Authorities in Kuwait have defended the deportation of more than 1,200 expats for traffic and speeding offences, it has been reported.
The oil-rich Gulf state has faced international criticism in recent weeks for a number of measures targeting the 1m strong expatriate community, which include plans to deport 100,000 foreign workers per year for the next decade.
One of the country’s top traffic cops has however defended the deportations, claiming that those affected were serial violators who were putting other motorists’ and pedestrians’ lives at risk.
“What hurts us the most is when a family loses its provider, when a family loses its mother, when parents lose their children and when in some cases, an entire family is lost,” assistant undersecretary for traffic affairs Major General Abdulfattah Al-Ali told Kuwait Times.
“We are determined to continue field campaigns against reckless driving and violations which result in such unfortunate events”.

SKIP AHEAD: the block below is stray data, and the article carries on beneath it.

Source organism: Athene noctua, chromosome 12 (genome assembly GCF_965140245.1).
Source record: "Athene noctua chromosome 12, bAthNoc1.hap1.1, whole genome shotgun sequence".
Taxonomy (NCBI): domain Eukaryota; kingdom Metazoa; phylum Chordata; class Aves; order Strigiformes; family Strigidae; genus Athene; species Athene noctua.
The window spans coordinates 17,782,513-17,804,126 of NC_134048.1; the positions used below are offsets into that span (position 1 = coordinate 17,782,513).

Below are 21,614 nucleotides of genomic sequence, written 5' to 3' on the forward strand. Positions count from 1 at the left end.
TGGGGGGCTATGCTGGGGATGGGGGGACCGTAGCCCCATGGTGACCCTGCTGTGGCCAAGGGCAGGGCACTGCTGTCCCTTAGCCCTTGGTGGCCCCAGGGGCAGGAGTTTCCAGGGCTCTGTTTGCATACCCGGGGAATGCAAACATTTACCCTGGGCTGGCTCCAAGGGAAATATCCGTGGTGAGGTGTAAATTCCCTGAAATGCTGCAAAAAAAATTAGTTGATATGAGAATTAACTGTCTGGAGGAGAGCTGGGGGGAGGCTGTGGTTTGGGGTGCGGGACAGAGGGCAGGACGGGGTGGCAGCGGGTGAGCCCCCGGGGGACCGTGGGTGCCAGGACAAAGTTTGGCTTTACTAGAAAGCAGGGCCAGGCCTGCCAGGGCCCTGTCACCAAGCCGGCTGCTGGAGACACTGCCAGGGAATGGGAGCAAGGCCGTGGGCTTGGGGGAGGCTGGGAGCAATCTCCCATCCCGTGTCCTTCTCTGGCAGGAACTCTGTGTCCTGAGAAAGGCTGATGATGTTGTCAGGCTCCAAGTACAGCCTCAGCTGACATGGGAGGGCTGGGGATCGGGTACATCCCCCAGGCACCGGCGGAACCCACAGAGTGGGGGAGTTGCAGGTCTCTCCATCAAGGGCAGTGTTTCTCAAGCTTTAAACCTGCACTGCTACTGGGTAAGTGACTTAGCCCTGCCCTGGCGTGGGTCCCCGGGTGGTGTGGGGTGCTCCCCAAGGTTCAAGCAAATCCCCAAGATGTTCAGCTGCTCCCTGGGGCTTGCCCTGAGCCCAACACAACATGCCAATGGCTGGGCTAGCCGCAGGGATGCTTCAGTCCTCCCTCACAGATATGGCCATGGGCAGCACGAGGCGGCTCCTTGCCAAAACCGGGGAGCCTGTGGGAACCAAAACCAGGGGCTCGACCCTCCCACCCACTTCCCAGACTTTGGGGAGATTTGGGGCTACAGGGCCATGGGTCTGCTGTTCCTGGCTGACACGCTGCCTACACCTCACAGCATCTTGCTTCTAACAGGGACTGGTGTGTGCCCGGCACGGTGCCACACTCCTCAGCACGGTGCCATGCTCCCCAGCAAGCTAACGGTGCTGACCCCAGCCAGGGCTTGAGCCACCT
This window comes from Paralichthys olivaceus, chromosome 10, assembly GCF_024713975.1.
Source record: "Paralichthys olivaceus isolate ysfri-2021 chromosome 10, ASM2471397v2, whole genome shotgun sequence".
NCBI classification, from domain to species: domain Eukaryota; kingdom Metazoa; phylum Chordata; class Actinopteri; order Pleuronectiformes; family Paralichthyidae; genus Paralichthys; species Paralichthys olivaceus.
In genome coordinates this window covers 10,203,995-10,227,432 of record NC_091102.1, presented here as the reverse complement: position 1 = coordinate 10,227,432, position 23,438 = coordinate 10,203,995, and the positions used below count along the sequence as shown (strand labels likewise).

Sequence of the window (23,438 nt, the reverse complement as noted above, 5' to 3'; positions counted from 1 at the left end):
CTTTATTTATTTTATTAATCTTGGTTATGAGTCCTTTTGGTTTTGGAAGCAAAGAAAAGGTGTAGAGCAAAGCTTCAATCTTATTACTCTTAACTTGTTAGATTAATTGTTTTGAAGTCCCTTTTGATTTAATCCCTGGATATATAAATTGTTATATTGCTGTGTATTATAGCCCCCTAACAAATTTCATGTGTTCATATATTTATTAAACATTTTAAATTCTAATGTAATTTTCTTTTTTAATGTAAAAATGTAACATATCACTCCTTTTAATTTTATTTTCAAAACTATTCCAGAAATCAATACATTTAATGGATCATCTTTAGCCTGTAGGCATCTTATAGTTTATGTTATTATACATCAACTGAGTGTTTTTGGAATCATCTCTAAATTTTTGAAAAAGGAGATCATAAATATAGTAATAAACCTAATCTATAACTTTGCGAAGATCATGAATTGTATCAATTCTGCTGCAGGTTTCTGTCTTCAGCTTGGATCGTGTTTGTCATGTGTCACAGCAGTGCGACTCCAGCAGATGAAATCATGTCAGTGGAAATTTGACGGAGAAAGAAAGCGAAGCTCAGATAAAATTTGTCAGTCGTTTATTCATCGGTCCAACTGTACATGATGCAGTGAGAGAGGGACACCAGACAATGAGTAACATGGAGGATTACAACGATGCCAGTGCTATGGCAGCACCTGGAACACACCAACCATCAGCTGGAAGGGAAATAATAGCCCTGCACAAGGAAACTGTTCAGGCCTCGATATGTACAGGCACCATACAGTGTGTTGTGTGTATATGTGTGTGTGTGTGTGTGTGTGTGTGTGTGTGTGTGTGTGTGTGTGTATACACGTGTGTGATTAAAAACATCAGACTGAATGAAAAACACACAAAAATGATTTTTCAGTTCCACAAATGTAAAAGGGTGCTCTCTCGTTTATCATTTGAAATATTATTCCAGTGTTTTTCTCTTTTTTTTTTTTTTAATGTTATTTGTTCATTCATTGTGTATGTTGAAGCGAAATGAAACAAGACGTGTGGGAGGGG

Al-Ali added that reports on social media and in the press that expats were being deported for minor traffic violations were wide of the mark. “Not only are such claims unrealistic, but are refuted by field operations seeking to restore discipline on public roads,” Al-Ali said.
Since the campaign to deport expats for traffic offences started at the beginning of April, Al-Ali said that more than 75,000 traffic violations had been recorded, including 43,000 for speeding and 10,400 for jumping red lights.
“This proves how serious the operations are to address all irregularities in their various shapes and forms,” he added.